The days of retiring at age 65 and automatically transitioning to Medicare are fast receding. Today nearly one in five seniors is still in the workforce. If you plan to work past age 65, you have some homework to do on when to enroll in Medicare because there could be serious financial consequences if you get it wrong. Here’s what you need to know.
1. If you work at a company with 20 or more employees, you can stay on its health plan and put off Medicare enrollment until you retire.
It’s against the law for employers of this size to end or change your coverage just because you turn 65. Even if you do enroll in Medicare, your employer plan will pay your health expenses first, with Medicare as a secondary backup.
You can go ahead and enroll anyway in Part A, the part of Medicare that covers hospital care, because for most people it’s free. But it’s probably not worth it to enroll in Medicare Part B, which mainly covers outpatient care, because you’ll pay a monthly premium for it on top of whatever you’re paying for your company plan.
If are still contributing to a Health Savings Account to go with your high-deductible employer plan and want to continue to do so, don’t enroll in Medicare Part A until you retire. That’s because once you do, you can’t make additional HSA contributions.
2. If you work at a company with 19 or fewer employees, in almost all cases enroll in Medicare Parts A and B right away.
The law is different for small employers. Their health plans are considered “secondary” to Medicare, meaning they basically function as supplemental plans, paying only the portion of your expenses that Medicare doesn’t cover.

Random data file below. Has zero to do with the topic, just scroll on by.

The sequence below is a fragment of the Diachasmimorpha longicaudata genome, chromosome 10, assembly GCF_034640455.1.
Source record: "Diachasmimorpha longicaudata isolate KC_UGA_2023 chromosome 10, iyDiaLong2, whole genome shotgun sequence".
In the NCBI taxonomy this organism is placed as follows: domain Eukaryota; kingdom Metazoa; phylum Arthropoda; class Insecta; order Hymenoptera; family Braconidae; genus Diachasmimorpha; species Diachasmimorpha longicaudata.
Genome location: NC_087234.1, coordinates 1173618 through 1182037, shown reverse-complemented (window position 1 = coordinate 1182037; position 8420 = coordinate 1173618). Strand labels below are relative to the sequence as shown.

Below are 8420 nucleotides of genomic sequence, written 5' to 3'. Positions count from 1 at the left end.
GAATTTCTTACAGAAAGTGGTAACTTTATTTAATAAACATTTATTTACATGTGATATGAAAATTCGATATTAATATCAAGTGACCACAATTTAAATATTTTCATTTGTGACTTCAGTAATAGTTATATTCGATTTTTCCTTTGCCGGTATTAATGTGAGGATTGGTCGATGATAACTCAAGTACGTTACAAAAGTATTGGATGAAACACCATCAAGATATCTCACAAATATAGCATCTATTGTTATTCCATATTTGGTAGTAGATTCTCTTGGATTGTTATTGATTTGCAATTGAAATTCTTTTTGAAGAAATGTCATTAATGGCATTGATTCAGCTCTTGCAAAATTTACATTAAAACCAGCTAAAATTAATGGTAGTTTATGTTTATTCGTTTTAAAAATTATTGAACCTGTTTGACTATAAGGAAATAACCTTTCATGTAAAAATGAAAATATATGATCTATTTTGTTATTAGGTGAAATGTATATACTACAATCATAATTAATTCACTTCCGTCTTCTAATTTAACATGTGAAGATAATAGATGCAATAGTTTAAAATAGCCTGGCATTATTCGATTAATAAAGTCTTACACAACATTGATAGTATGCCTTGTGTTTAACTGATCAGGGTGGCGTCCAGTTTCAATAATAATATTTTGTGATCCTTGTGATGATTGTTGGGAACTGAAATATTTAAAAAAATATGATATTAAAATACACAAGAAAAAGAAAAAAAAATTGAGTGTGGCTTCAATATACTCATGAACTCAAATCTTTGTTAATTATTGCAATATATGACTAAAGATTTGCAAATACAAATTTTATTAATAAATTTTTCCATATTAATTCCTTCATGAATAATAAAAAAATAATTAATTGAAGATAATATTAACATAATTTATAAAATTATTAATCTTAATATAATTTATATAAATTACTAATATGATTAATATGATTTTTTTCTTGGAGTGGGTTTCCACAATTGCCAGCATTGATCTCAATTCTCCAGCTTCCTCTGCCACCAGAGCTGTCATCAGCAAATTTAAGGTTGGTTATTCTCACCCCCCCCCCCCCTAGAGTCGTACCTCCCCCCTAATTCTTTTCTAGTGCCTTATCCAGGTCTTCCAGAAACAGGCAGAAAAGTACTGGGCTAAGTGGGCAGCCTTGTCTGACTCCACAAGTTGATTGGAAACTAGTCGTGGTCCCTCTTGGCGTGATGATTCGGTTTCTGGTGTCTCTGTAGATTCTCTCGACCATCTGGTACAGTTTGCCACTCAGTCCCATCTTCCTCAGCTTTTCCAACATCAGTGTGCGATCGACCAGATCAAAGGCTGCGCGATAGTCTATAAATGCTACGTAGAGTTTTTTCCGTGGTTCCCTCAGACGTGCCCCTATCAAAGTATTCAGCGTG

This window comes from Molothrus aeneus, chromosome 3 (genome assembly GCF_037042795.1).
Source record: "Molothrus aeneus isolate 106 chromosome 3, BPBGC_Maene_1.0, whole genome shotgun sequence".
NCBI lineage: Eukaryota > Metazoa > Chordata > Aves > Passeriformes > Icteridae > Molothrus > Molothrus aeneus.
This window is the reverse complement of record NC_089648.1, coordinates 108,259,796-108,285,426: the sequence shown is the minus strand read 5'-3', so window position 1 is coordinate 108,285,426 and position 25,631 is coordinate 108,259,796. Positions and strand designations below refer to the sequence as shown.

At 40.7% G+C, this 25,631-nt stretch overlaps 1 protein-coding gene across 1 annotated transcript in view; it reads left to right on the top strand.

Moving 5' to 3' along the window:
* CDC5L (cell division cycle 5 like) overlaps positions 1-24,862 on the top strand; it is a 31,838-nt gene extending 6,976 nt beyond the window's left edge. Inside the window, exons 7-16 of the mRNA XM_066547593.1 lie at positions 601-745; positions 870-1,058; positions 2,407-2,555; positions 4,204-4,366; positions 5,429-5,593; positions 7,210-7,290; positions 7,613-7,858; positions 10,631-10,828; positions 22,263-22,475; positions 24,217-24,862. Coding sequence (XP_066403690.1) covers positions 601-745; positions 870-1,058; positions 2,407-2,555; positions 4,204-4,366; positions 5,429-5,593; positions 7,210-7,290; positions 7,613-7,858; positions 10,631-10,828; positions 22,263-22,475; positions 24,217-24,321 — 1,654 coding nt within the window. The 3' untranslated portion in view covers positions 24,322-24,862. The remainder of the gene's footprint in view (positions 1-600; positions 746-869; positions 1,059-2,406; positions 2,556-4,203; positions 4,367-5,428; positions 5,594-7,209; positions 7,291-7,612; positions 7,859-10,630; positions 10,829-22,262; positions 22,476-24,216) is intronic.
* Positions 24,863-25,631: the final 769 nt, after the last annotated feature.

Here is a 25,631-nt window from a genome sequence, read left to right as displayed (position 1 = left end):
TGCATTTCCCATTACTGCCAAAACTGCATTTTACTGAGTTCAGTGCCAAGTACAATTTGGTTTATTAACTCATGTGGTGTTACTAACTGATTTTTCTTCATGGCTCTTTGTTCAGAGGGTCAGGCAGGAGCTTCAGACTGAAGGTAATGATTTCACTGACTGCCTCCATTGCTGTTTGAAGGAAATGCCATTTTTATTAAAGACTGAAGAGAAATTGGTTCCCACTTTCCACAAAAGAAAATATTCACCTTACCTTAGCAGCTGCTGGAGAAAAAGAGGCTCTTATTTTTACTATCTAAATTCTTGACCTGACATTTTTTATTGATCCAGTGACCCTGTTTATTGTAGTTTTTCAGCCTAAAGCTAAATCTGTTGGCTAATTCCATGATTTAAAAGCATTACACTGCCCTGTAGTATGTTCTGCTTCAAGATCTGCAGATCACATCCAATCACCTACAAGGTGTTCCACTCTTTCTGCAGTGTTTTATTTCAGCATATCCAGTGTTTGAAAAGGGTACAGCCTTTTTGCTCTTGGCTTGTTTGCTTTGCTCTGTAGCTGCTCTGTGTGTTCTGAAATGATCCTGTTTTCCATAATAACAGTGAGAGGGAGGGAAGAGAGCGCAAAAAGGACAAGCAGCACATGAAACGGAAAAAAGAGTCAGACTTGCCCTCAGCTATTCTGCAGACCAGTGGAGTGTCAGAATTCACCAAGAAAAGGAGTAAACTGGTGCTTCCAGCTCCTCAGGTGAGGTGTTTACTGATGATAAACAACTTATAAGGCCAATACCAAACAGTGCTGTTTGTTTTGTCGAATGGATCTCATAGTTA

If you don’t sign up for Medicare and your company health insurer figures this out, they can refuse to pay the medical expenses that Medicare should have covered—or even demand that you refund benefits that they already paid before they found out.
It’s important to verify with whoever is in charge of employee benefits at your company that it truly meets this definition of “small.” It could be a small outpost of a much larger company, or part of something called a multi-employer plan. In both of these situations, the rules for larger employers would apply.
Also—this is complicated, remember?—small employers are allowed to designate their plans as primary for their over-65 employees if they want. Ask your benefits person about this, too.
3. Get on Medicare Parts A and B the minute you stop working.
When you do retire, you will probably be offered the option of continuing your workplace coverage by paying the whole premium through COBRA. Don’t even think about doing this. Here’s why. Once you cease “active employment” you have a Special Enrollment Period of exactly eight months to sign up for Parts A (if you haven’t done this already) and B. Medicare does not care if you have COBRA insurance from your old job; it will start the clock anyway. If you miss this Special Enrollment Period, you’ll have to wait until the next General Enrollment Period, which is a kind of purgatory for people who messed up their initial enrollment. It runs just once a year, from January through March, and coverage does not start until July. Depending on the time of year you realize your error, you could end up uninsured for many months.
Wait, it gets worse. If you don’t sign up for Medicare Part B within that eight-month window, you will be charged a lifetime premium surcharge of 10 percent for every year that you should have been on Part B but weren’t.
4. You have the option of putting all this off if you switch over to your still-working spouse’s plan.
But all the other rules still apply, such as the difference between small and large employers. And once your spouse also leaves the workforce, even if he or she hasn’t turned 65, your eight-month enrollment clock will start. Do the math first: An increasing number of health plans charge an arm and a leg to add a spouse, so Medicare may be your more affordable option.
Nancy Metcalf is an award-winning independent journalist specializing in health topics. A senior writer and editor for Consumer Reports for more than 25 years, she is a nationally recognized expert on health insurance and health reform.